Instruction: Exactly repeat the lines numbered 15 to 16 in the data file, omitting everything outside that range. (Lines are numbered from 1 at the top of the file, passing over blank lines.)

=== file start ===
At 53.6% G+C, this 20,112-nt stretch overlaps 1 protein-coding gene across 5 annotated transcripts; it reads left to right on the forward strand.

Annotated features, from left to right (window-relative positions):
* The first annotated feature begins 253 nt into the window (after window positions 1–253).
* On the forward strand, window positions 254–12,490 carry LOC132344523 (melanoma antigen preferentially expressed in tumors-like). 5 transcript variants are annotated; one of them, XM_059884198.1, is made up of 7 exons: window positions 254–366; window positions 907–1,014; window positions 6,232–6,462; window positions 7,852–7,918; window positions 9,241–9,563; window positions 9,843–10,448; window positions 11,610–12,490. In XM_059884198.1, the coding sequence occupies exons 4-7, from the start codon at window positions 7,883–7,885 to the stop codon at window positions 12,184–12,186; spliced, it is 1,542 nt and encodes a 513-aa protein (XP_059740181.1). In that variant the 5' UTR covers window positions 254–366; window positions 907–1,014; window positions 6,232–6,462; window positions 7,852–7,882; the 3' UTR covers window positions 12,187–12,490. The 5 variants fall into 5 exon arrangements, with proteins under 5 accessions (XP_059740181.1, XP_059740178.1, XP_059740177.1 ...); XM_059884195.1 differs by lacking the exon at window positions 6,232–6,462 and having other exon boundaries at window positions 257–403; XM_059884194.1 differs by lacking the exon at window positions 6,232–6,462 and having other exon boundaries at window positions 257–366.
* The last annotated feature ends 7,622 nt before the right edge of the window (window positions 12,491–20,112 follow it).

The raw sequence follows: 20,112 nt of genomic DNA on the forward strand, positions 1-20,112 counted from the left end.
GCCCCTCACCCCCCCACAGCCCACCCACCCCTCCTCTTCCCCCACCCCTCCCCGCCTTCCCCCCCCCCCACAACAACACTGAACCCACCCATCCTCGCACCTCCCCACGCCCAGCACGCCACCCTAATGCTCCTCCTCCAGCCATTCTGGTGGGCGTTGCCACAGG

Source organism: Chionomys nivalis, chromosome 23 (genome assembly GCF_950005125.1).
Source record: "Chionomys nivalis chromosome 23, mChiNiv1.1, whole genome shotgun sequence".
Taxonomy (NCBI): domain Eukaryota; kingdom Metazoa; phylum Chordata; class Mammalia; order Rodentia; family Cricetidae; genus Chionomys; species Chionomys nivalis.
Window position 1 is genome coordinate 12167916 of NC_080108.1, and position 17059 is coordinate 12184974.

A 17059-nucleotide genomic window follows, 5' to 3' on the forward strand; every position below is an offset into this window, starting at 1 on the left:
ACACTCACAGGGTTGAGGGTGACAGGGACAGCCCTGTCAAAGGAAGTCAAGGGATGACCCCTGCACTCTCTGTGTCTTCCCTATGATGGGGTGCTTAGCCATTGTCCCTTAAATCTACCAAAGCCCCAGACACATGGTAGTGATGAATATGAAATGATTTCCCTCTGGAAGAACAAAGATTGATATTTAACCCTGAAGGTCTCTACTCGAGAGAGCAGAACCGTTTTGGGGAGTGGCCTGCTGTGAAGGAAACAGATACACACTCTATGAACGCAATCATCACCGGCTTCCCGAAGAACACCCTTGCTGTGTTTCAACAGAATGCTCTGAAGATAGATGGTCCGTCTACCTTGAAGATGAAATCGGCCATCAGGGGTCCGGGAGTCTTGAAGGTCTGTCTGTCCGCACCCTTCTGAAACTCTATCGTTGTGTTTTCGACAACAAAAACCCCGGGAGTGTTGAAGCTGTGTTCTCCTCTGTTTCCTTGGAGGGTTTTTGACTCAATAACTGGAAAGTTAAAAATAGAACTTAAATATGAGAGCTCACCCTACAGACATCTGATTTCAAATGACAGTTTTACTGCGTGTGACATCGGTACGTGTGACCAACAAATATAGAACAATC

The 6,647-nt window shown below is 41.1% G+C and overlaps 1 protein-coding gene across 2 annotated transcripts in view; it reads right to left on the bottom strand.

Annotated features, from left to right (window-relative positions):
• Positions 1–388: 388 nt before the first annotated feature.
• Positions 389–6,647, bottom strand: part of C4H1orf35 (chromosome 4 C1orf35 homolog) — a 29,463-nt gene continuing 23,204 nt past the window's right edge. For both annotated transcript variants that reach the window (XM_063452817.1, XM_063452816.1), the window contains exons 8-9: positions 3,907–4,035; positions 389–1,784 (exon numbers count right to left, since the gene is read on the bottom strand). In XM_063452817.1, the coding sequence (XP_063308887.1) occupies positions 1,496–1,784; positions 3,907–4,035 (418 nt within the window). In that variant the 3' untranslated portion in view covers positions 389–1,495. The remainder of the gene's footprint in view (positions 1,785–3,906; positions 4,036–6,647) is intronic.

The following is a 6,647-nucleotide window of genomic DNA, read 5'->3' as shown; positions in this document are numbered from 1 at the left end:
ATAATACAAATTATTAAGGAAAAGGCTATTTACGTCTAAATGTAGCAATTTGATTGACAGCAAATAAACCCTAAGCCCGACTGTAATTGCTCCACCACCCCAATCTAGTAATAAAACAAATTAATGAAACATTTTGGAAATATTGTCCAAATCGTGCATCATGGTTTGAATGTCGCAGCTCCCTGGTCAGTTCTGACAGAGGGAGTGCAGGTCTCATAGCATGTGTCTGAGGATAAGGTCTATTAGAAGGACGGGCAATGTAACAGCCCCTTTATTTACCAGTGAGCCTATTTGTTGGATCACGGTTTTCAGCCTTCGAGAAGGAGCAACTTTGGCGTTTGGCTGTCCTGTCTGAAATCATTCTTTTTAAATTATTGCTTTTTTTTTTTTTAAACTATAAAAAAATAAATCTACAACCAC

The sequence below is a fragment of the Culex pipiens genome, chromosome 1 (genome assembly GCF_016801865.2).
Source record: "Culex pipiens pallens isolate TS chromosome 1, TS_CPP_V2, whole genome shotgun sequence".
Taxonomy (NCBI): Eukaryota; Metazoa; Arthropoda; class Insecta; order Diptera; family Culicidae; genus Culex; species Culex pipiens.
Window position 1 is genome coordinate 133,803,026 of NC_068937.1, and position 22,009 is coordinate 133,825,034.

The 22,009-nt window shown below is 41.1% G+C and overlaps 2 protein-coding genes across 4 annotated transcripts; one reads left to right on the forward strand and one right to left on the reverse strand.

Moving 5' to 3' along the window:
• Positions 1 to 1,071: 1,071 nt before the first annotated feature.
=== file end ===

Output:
Annotated features, from left to right (window-relative positions):
• Positions 1–388: 388 nt before the first annotated feature.